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Some seaplane bases have prescribed areas for landing, but are the landing areas marked by buoys or lights? If so are "runways" outlined in the water or just a general area?

Do they have IFR approach procedures?

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  • $\begingroup$ Not reality but even after 50 years I still love Largo's gruff command in Thunderball: "switch on the underwater landing lights" $\endgroup$ – dave_thompson_085 Dec 13 '18 at 21:12
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Are the landing areas marked by buoys or lights?
In at least one specific instance, Yes.

The seaplanes that operate out of Lake Union, Seattle, have "Advisory Buoys" that help make the many sailboats, kayaks, and motorboats on the lake aware that planes will be arriving or taking off.

The buoys have Pilot Controlled Lighting (PCL) that will turn on yellow flashing lights. They are typically activated approximately 3 minutes before any departure or arrival.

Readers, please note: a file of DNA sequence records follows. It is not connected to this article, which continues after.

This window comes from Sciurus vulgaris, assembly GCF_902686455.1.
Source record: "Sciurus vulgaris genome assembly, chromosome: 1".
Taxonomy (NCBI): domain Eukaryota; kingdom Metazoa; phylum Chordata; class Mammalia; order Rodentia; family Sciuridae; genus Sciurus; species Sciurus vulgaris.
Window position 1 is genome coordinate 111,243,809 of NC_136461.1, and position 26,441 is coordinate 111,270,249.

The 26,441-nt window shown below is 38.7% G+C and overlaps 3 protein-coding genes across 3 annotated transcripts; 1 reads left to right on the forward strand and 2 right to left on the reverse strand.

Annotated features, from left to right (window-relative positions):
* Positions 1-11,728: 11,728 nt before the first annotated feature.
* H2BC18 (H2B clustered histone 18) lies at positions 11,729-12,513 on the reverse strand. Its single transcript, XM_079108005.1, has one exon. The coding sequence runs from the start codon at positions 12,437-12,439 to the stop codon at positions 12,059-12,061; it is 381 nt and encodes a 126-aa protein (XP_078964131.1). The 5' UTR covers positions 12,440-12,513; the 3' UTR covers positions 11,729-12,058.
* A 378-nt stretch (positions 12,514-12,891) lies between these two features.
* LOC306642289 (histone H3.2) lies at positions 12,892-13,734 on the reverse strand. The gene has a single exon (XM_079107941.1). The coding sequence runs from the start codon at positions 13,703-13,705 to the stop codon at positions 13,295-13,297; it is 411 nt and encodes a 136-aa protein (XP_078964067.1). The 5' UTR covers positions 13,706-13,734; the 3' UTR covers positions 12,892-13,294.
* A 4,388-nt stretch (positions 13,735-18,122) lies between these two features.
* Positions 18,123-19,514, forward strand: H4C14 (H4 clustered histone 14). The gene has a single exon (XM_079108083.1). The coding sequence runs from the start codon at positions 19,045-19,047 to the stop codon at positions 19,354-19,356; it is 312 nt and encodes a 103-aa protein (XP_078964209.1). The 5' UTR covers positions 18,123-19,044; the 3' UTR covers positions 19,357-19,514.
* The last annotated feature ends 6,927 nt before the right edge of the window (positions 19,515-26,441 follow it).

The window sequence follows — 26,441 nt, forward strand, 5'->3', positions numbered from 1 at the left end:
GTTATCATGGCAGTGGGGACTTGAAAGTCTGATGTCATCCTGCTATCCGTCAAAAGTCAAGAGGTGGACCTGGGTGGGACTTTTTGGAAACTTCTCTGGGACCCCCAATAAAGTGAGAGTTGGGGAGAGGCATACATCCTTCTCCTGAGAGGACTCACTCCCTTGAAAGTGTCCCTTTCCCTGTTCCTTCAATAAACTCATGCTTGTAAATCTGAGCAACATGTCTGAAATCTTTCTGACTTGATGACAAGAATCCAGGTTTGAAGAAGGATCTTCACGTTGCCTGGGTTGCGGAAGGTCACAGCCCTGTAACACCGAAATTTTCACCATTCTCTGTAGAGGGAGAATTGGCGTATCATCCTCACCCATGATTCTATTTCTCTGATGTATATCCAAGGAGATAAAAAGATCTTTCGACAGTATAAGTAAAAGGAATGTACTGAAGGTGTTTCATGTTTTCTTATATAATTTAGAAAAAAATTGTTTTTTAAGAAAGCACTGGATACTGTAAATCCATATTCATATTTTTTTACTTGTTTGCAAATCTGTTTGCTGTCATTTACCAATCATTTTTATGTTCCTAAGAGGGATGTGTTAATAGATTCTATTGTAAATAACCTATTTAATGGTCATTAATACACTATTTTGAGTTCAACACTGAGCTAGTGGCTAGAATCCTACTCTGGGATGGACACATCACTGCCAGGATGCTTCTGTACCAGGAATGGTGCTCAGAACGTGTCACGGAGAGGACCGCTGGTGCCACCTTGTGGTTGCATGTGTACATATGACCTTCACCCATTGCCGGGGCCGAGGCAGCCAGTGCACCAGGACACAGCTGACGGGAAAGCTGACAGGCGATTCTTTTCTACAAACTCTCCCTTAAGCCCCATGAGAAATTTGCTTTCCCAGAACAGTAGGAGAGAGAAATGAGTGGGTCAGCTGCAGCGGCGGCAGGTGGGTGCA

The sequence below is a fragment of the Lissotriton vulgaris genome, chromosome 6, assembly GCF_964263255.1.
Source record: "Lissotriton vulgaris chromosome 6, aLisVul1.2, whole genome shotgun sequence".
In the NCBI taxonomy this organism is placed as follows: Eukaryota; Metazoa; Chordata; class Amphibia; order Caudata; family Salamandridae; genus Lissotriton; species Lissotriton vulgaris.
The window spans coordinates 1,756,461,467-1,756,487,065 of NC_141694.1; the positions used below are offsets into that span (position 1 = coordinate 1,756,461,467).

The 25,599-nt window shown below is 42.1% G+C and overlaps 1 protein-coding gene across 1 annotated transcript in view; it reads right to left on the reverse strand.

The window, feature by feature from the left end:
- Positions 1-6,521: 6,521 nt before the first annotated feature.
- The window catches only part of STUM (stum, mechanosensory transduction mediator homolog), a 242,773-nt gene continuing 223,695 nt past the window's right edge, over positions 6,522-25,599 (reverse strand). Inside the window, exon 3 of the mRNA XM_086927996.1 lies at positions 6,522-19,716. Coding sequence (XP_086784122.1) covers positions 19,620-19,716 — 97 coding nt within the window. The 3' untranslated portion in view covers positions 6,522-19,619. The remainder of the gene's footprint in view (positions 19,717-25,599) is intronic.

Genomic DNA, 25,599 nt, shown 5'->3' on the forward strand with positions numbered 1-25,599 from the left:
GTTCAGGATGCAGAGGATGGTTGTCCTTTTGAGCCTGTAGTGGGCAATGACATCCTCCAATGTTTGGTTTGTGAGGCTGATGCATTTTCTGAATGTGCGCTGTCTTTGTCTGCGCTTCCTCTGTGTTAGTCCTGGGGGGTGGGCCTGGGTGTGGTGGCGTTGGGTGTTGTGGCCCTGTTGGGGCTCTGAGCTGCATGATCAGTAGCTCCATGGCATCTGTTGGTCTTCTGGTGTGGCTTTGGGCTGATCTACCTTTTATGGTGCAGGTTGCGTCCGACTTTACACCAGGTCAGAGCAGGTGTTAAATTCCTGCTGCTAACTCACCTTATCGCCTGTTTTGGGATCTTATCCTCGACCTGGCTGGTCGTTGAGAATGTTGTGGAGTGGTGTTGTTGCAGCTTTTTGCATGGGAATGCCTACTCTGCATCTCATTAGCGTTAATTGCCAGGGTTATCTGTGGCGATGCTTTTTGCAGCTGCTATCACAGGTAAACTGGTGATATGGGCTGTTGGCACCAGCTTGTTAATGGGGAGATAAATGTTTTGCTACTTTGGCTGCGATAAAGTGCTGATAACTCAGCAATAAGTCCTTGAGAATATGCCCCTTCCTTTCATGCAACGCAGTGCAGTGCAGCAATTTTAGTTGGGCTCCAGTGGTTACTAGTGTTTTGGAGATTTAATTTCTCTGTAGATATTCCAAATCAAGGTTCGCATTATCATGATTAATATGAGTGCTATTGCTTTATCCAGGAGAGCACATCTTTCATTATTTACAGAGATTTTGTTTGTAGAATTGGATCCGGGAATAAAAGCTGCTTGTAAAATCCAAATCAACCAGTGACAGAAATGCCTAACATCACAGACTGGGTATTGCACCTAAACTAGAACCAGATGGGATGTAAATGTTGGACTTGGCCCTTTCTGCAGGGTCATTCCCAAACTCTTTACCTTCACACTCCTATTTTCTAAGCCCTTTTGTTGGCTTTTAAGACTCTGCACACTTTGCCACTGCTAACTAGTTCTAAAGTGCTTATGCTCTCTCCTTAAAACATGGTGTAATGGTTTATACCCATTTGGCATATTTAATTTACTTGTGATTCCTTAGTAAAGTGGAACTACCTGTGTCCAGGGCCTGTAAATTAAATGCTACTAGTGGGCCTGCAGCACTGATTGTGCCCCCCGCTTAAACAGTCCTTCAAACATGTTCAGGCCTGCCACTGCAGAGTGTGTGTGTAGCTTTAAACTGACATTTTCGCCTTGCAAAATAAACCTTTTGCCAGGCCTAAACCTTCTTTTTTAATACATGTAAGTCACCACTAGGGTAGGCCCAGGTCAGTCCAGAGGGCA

The buoys do not restrict boat movement; they are advisory only.


I am not aware of any IFR procedures for a seaplane base, but I do not know for sure.

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The busiest water aerodrome that I know of is Vancouver Harbour (CYHC) in British Columbia, Canada, which has over 50,000 movements a year, as a hub for a large network of seaplane commuter routes up the coast and across to Vancouver Island and down to Washington State. Busy enough that it's also the only water aerodrome that I know of that has a positive control zone with a control tower (at the top of a harbourfront office building).

There is no instrument approach however, and airplanes land in a general area in front of downtown as necessary for winds and to avoid boats, riptides, deadheads, and the wakes of ships. All the flying in and out is VFR, although often in conditions you would think of as IFR.

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  • $\begingroup$ There are a number of controlled airports with water runways, though there may not be any others with just water runways and a control tower. For example, Honolulu, HI is a Class B with two water runways 04W-22W and 08W-26W and there are two VOR approaches to them. $\endgroup$ – JScarry Dec 14 '18 at 0:11

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